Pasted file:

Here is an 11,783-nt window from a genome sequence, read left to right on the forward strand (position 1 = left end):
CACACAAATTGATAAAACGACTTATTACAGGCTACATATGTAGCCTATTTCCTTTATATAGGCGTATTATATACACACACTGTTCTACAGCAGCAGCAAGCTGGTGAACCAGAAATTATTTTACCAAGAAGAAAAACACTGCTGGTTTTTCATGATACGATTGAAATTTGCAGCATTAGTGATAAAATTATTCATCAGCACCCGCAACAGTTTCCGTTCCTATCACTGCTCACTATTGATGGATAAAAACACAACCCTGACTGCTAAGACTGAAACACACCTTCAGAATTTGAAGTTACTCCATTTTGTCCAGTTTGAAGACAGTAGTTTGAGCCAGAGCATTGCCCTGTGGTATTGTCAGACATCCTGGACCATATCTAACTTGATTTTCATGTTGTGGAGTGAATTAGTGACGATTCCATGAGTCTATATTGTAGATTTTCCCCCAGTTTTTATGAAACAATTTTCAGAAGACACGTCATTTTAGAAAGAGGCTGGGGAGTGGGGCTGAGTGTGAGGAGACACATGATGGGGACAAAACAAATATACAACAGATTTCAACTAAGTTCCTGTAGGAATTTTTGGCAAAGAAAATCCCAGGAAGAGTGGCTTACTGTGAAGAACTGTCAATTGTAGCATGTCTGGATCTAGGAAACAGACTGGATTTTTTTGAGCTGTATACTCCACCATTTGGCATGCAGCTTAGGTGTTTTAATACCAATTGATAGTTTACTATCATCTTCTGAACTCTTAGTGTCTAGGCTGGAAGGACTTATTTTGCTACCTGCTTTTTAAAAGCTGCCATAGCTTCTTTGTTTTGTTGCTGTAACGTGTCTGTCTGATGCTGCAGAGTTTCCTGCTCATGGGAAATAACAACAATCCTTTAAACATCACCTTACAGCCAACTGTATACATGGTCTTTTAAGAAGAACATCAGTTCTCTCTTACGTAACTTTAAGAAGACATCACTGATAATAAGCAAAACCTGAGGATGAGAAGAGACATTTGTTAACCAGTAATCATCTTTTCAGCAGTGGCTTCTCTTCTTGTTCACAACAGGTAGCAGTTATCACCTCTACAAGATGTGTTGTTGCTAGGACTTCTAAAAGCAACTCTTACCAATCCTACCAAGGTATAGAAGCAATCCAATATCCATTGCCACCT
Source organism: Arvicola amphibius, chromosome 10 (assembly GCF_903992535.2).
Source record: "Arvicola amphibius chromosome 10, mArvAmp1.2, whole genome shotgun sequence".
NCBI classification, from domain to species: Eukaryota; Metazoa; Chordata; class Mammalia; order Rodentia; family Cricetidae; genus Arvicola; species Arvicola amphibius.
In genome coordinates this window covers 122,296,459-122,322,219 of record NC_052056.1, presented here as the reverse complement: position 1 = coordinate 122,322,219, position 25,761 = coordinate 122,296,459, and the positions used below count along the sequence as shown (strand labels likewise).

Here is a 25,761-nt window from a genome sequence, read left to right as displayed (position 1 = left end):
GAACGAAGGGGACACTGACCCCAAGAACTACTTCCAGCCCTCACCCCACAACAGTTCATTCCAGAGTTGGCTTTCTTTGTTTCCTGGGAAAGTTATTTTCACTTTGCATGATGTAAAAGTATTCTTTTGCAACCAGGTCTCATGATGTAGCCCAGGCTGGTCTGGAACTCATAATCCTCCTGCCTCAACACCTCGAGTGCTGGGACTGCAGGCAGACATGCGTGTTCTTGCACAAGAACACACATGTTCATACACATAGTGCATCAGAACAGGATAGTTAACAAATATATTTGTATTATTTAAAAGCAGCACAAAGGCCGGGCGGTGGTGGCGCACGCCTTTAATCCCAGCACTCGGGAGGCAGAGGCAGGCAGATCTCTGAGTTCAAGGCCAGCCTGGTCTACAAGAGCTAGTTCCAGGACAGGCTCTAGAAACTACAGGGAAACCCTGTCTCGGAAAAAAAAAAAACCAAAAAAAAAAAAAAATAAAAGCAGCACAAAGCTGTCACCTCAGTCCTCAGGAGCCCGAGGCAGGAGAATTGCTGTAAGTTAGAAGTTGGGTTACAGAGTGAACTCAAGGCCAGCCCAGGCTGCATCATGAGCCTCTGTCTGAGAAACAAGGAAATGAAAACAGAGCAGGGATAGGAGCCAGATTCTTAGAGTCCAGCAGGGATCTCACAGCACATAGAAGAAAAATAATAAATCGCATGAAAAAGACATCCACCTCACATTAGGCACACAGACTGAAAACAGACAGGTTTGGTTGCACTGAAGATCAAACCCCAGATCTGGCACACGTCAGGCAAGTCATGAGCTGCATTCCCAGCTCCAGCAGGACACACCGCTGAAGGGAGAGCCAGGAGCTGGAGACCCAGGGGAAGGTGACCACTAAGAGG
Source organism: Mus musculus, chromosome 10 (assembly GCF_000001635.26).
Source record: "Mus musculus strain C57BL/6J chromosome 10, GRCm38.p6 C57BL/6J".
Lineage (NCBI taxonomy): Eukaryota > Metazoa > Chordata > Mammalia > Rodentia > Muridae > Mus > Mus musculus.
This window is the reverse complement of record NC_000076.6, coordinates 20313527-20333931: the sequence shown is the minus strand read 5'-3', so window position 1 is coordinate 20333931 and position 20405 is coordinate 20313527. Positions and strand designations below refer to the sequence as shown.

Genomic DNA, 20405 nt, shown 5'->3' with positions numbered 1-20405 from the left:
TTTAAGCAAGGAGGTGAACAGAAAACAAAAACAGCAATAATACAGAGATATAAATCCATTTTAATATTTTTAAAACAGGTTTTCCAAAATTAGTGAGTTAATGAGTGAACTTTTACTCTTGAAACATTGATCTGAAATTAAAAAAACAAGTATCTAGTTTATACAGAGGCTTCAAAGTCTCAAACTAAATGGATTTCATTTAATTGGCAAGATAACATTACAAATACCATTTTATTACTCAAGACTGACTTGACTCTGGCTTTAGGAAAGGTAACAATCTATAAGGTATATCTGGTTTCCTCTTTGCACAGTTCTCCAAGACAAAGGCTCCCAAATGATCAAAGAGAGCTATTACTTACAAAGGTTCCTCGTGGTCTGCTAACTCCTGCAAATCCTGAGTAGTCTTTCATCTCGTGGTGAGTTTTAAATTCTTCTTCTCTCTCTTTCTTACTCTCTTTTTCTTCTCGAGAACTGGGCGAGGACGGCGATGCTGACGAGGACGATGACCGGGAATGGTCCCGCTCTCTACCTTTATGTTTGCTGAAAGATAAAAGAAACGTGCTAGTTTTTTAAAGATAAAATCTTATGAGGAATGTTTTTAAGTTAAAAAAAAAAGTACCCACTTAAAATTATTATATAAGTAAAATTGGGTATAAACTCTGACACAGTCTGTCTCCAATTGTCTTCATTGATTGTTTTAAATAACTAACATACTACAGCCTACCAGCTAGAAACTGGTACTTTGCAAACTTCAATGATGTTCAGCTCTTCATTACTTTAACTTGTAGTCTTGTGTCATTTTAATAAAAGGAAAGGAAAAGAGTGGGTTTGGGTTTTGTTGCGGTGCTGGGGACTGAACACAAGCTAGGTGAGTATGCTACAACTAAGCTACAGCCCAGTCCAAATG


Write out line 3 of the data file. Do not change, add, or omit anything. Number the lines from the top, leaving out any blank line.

Source organism: Arvicola amphibius, chromosome 10 (assembly GCF_903992535.2).